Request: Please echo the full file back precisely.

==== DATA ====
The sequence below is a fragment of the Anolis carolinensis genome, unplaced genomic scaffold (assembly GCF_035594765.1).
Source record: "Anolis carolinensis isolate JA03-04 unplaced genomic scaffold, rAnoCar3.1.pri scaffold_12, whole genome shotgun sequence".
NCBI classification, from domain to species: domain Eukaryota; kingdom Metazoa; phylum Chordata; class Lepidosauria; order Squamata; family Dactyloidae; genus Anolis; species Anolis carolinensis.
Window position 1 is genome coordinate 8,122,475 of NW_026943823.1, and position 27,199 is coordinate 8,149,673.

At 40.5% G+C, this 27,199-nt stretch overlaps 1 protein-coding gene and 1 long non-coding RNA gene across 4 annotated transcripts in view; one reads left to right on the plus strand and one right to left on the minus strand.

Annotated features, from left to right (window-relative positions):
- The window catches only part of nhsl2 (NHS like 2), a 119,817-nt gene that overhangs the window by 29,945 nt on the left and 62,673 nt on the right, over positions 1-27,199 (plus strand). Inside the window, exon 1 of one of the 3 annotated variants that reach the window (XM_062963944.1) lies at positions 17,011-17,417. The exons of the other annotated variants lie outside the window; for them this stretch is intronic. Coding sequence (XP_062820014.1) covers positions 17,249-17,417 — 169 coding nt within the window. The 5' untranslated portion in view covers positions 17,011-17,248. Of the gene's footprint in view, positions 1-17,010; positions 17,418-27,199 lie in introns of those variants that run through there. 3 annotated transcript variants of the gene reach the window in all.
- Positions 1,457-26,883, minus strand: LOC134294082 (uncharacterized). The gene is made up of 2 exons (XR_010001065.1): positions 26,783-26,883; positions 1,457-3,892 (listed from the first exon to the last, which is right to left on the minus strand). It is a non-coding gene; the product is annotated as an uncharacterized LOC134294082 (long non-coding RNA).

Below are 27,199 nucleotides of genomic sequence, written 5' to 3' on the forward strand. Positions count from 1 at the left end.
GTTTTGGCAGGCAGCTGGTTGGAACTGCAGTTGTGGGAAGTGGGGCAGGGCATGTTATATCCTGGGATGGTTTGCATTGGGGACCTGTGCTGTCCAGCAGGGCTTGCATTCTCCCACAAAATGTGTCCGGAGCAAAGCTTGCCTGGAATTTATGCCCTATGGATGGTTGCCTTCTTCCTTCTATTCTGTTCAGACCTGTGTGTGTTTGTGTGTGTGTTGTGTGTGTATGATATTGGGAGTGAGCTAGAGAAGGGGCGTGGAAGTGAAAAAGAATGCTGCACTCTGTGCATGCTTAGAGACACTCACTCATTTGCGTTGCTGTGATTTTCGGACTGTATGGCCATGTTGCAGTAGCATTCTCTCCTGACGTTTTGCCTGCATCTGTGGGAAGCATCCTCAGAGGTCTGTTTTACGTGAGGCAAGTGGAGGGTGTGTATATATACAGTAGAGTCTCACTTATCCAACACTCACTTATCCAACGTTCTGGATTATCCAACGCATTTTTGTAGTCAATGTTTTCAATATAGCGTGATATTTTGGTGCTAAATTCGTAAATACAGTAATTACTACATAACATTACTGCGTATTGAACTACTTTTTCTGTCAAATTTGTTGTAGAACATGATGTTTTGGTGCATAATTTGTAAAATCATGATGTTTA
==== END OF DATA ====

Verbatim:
The sequence below is a fragment of the Anolis carolinensis genome, unplaced genomic scaffold (assembly GCF_035594765.1).
Source record: "Anolis carolinensis isolate JA03-04 unplaced genomic scaffold, rAnoCar3.1.pri scaffold_12, whole genome shotgun sequence".
NCBI classification, from domain to species: domain Eukaryota; kingdom Metazoa; phylum Chordata; class Lepidosauria; order Squamata; family Dactyloidae; genus Anolis; species Anolis carolinensis.
Window position 1 is genome coordinate 8,122,475 of NW_026943823.1, and position 27,199 is coordinate 8,149,673.

At 40.5% G+C, this 27,199-nt stretch overlaps 1 protein-coding gene and 1 long non-coding RNA gene across 4 annotated transcripts in view; one reads left to right on the plus strand and one right to left on the minus strand.

Annotated features, from left to right (window-relative positions):
- The window catches only part of nhsl2 (NHS like 2), a 119,817-nt gene that overhangs the window by 29,945 nt on the left and 62,673 nt on the right, over positions 1-27,199 (plus strand). Inside the window, exon 1 of one of the 3 annotated variants that reach the window (XM_062963944.1) lies at positions 17,011-17,417. The exons of the other annotated variants lie outside the window; for them this stretch is intronic. Coding sequence (XP_062820014.1) covers positions 17,249-17,417 — 169 coding nt within the window. The 5' untranslated portion in view covers positions 17,011-17,248. Of the gene's footprint in view, positions 1-17,010; positions 17,418-27,199 lie in introns of those variants that run through there. 3 annotated transcript variants of the gene reach the window in all.
- Positions 1,457-26,883, minus strand: LOC134294082 (uncharacterized). The gene is made up of 2 exons (XR_010001065.1): positions 26,783-26,883; positions 1,457-3,892 (listed from the first exon to the last, which is right to left on the minus strand). It is a non-coding gene; the product is annotated as an uncharacterized LOC134294082 (long non-coding RNA).

Below are 27,199 nucleotides of genomic sequence, written 5' to 3' on the forward strand. Positions count from 1 at the left end.
GTTTTGGCAGGCAGCTGGTTGGAACTGCAGTTGTGGGAAGTGGGGCAGGGCATGTTATATCCTGGGATGGTTTGCATTGGGGACCTGTGCTGTCCAGCAGGGCTTGCATTCTCCCACAAAATGTGTCCGGAGCAAAGCTTGCCTGGAATTTATGCCCTATGGATGGTTGCCTTCTTCCTTCTATTCTGTTCAGACCTGTGTGTGTTTGTGTGTGTGTTGTGTGTGTATGATATTGGGAGTGAGCTAGAGAAGGGGCGTGGAAGTGAAAAAGAATGCTGCACTCTGTGCATGCTTAGAGACACTCACTCATTTGCGTTGCTGTGATTTTCGGACTGTATGGCCATGTTGCAGTAGCATTCTCTCCTGACGTTTTGCCTGCATCTGTGGGAAGCATCCTCAGAGGTCTGTTTTACGTGAGGCAAGTGGAGGGTGTGTATATATACAGTAGAGTCTCACTTATCCAACACTCACTTATCCAACGTTCTGGATTATCCAACGCATTTTTGTAGTCAATGTTTTCAATATAGCGTGATATTTTGGTGCTAAATTCGTAAATACAGTAATTACTACATAACATTACTGCGTATTGAACTACTTTTTCTGTCAAATTTGTTGTAGAACATGATGTTTTGGTGCATAATTTGTAAAATCATGATGTTTA